[Image by Kari Petersen, 2010]
Jerry Thompson was born in Missouri on August 21, 1831. 1 This is what his death certificate says. Whether that was the date that he was actually born or the day that he celebrated his birth is unclear. The reason I have cause to question the date is that he was born into slavery. In my daily life, I need to be reminded of the date by my computer and by my calendars. These were not available to slaves, even those who could read. Keeping dates doesn't seem like it would have been too possible.
It is little things like not being able to keep track of dates that often bring the total impact of slavery to bear on my mind that has never known anything like it.
Jerry Thompson, also called Jeremiah in at least one census record, would have been a young man of 29 when the first shots of the war were fired. It is unclear if he was living in Missouri at the time, but that state faced a turbulent time at the beginning of the war. As a slave state, many of its citizens were firmly pro-secession; however, there was also a strong pro-union contingency which, along with the US Army, stood their ground. It had one state government identified as Union, and another identified as Confederate.
Wherever he lived, he was clearly free to fight with the Colored troops at some point during the war. His records do not show a date or a state of service. He is simply listed as serving in Company K of the 68th Regiment, US Colored Infantry. 2 This regiment was mustered into service in St. Louis in the spring of 1864, and saw service primarily in the western theater of the war. They were mustered out in Texas in February 1866. 3
Mr. Thompson is next found in 1870 living with his wife, Margaret, and his daughter, Williana, in Quincy, Illinois. 4 While he initially worked as a general laborer, by 1880 he was a teamster. 5 What brought the family to Oakland, is unclear, but by 1900, he is living there in the household of his son-in-law, Daniel Young. Daniel and Williana had married in the 1890s. 6
Mr. Thompson was considered quite old when he died in 1901. He was 70 years old. 7 Not only was this an advanced age for the population in general, but doubly so for a man who had been born into slavery. The cause of death for him was Septicemia, an infection of the blood, not an unexpected cause of death for an elderly gentleman living in an age before antibiotics. 8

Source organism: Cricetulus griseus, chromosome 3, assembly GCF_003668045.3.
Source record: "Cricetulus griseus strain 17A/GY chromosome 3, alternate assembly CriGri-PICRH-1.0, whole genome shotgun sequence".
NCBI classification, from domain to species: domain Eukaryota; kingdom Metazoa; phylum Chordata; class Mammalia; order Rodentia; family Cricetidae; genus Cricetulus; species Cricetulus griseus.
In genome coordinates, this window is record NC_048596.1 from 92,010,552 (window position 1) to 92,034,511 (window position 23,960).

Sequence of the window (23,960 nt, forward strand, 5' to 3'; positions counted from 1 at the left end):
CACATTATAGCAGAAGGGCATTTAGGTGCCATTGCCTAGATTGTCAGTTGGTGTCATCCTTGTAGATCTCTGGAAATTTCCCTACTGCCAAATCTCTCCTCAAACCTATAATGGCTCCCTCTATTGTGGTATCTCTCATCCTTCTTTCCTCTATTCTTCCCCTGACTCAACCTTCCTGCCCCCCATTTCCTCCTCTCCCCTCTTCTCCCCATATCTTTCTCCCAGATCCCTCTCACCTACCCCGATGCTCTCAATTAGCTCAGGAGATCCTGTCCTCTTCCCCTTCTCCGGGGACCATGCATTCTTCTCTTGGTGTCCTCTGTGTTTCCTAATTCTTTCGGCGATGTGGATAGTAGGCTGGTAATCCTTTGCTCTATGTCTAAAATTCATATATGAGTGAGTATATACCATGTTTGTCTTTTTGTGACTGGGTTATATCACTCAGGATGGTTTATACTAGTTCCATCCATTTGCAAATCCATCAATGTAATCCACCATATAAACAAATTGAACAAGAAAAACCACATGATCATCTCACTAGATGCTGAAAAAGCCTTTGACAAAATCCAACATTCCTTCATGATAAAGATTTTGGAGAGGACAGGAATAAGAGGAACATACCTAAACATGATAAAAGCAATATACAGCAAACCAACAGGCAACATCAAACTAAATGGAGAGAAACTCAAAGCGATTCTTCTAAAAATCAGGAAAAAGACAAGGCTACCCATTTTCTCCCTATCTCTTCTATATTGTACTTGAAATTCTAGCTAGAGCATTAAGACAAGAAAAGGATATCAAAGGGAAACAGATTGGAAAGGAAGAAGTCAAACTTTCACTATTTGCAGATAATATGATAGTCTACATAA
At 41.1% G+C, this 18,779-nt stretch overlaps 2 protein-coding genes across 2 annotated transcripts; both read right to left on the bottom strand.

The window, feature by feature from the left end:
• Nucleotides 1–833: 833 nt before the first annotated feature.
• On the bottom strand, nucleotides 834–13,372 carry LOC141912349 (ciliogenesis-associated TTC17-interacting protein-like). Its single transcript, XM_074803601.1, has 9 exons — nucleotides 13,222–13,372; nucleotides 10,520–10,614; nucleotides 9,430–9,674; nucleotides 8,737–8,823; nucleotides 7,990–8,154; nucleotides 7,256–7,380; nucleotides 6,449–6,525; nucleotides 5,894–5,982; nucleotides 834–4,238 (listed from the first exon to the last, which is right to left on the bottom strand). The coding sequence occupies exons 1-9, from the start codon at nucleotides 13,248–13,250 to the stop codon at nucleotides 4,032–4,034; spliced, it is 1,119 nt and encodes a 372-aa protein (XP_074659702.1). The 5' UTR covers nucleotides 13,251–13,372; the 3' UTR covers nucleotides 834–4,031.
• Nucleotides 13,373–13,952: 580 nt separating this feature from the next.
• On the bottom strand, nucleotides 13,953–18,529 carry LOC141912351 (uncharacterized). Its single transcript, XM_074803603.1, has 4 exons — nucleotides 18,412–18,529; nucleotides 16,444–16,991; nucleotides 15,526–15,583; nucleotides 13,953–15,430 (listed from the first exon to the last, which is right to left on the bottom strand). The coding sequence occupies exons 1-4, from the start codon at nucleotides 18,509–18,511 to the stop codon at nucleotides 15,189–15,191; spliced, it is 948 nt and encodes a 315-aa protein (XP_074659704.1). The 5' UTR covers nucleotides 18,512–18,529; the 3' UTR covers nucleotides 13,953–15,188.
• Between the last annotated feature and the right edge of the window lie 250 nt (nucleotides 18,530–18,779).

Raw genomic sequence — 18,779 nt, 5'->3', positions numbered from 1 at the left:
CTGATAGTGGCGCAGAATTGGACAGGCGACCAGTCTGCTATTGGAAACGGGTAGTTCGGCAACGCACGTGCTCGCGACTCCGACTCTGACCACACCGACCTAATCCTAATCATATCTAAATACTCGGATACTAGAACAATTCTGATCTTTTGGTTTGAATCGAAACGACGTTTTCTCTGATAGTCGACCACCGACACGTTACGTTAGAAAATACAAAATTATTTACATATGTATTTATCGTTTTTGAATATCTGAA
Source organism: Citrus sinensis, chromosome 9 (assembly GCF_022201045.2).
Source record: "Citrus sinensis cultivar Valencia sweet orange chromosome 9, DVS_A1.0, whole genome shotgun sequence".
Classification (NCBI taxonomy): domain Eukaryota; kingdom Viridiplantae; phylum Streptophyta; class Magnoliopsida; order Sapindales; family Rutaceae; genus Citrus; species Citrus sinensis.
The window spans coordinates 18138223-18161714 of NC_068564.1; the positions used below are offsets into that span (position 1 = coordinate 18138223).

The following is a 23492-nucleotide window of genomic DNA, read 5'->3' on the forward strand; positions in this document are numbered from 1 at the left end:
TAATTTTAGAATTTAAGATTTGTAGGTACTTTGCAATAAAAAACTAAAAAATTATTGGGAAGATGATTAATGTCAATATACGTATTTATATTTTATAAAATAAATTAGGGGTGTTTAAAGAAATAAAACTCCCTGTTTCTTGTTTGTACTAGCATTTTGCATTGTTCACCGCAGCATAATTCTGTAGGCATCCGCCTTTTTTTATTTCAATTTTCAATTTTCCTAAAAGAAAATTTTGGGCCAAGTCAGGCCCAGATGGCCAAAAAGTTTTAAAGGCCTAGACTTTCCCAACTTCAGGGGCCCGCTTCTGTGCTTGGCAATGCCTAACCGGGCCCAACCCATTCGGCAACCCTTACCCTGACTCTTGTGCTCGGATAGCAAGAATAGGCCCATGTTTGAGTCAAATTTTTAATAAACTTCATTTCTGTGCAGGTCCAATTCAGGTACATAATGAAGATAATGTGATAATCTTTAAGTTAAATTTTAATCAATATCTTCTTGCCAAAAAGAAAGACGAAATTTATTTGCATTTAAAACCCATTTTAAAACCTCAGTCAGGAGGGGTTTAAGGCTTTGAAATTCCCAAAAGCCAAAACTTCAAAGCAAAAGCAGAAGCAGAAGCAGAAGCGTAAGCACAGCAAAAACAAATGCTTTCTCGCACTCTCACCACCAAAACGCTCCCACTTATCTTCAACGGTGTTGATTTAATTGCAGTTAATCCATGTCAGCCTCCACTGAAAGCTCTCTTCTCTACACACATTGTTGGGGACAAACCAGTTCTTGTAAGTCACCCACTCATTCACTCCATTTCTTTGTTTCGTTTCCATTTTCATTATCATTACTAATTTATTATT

He was survived by his wife and daughter. Until I receive pension documents about him, I will not know for certain who long his wife survived him. However, I do know that his daughter died within the next several years, as Daniel Young is listed as a widower in the 1910 Federal Census. 9
It is for men such as Jerry Thompson I feel so compelled to write these bios. His name would have gently faded from memory with no descendants to care. But it is the slaves, the laborers, the unremembered dead, that built the future that is our present, and they must never be entirely forgotten.
1 Jeremiah Thompson, death certificate (1901), Oakland, Alameda County, California. Accessed at the Oakland Public Library, Main Branch, History Room.
2 Historical Data Systems, comp.. U.S. Civil War Soldier Records and Profiles [database on-line]. Provo, UT, USA: Ancestry.com Operations Inc, 2009.
3 "68th Regiment, United States Colored Infantry" online
4 Year: 1870; Census Place: Quincy Ward 6, Adams, Illinois; Roll: M593_187; Page: 639A; Image: 528; Family History Library Film: 545686. Ancestry.com. 1870 United States Federal Census [database on-line]. Provo, UT, USA: Ancestry.com Operations, Inc., 2009.
5 Year: 1880; Census Place: Quincy, Adams, Illinois; Roll: 174; Page: 366D; Image: 0734; Family History Library Film: 1254174. Ancestry.com. 1880 United States Federal Census [database on-line]. Provo, UT, USA: Ancestry.com Operations, Inc., 2009.
6 Year: 1900; Census Place: Oakland Ward 1, Alameda, California; Roll: T623_81; Page: 6A. Ancestry.com. 1900 United States Federal Census [database on-line]. Provo, UT, USA: Ancestry.com Operations, Inc., 2004.
7 Jerry Thompson obituary, Oakland Daily Evening Tribune, Oakland, CA, 23 August 1901, pg. 2.
8 Jeremiah Thompson, death certificate (1901), Oakland, Alameda County, California. Accessed at the Oakland Public Library, Main Branch, History Room.
9 Year: 1910; Census Place: Oakland Ward 1, Alameda, California; Roll: T624_69; Page: 14A; Image: 1649; Family History Library Film: 1374082. Ancestry.com. 1910 United States Federal Census [database on-line]. Provo, UT, USA: Ancestry.com Operations, Inc., 2006.